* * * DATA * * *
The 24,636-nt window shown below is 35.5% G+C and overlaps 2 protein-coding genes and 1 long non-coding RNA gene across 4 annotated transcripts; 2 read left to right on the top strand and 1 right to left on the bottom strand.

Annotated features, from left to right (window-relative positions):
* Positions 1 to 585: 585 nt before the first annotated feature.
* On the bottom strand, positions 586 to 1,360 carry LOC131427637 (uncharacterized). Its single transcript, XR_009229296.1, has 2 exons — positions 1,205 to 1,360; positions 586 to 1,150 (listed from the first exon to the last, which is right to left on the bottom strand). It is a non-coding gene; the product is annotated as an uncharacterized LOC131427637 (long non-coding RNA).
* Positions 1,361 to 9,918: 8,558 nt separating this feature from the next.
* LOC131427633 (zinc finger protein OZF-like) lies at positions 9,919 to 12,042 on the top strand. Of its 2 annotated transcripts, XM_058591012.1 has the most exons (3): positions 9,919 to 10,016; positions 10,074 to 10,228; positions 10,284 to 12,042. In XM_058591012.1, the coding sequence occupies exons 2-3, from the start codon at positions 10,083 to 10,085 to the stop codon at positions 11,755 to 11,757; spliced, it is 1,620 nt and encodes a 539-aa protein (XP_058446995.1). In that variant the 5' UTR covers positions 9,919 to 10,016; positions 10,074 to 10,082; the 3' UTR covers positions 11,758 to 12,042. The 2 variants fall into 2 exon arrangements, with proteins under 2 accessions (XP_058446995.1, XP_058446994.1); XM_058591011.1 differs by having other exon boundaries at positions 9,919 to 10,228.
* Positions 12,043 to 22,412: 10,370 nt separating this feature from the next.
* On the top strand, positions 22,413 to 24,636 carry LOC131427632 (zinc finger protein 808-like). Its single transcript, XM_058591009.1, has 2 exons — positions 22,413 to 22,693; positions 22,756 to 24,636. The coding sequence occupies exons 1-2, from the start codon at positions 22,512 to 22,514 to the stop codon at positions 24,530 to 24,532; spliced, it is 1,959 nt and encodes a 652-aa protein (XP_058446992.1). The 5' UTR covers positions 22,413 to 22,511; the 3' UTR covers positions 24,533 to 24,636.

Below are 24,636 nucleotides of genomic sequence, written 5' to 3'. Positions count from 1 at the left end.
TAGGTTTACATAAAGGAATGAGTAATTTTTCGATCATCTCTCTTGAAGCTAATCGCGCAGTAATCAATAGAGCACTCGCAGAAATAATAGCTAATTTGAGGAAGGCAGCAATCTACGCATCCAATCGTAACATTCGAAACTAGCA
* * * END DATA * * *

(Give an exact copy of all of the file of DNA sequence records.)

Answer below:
The 24,636-nt window shown below is 35.5% G+C and overlaps 2 protein-coding genes and 1 long non-coding RNA gene across 4 annotated transcripts; 2 read left to right on the top strand and 1 right to left on the bottom strand.

Annotated features, from left to right (window-relative positions):
* Positions 1 to 585: 585 nt before the first annotated feature.
* On the bottom strand, positions 586 to 1,360 carry LOC131427637 (uncharacterized). Its single transcript, XR_009229296.1, has 2 exons — positions 1,205 to 1,360; positions 586 to 1,150 (listed from the first exon to the last, which is right to left on the bottom strand). It is a non-coding gene; the product is annotated as an uncharacterized LOC131427637 (long non-coding RNA).
* Positions 1,361 to 9,918: 8,558 nt separating this feature from the next.
* LOC131427633 (zinc finger protein OZF-like) lies at positions 9,919 to 12,042 on the top strand. Of its 2 annotated transcripts, XM_058591012.1 has the most exons (3): positions 9,919 to 10,016; positions 10,074 to 10,228; positions 10,284 to 12,042. In XM_058591012.1, the coding sequence occupies exons 2-3, from the start codon at positions 10,083 to 10,085 to the stop codon at positions 11,755 to 11,757; spliced, it is 1,620 nt and encodes a 539-aa protein (XP_058446995.1). In that variant the 5' UTR covers positions 9,919 to 10,016; positions 10,074 to 10,082; the 3' UTR covers positions 11,758 to 12,042. The 2 variants fall into 2 exon arrangements, with proteins under 2 accessions (XP_058446995.1, XP_058446994.1); XM_058591011.1 differs by having other exon boundaries at positions 9,919 to 10,228.
* Positions 12,043 to 22,412: 10,370 nt separating this feature from the next.
* On the top strand, positions 22,413 to 24,636 carry LOC131427632 (zinc finger protein 808-like). Its single transcript, XM_058591009.1, has 2 exons — positions 22,413 to 22,693; positions 22,756 to 24,636. The coding sequence occupies exons 1-2, from the start codon at positions 22,512 to 22,514 to the stop codon at positions 24,530 to 24,532; spliced, it is 1,959 nt and encodes a 652-aa protein (XP_058446992.1). The 5' UTR covers positions 22,413 to 22,511; the 3' UTR covers positions 24,533 to 24,636.

Below are 24,636 nucleotides of genomic sequence, written 5' to 3'. Positions count from 1 at the left end.
TAGGTTTACATAAAGGAATGAGTAATTTTTCGATCATCTCTCTTGAAGCTAATCGCGCAGTAATCAATAGAGCACTCGCAGAAATAATAGCTAATTTGAGGAAGGCAGCAATCTACGCATCCAATCGTAACATTCGAAACTAGCA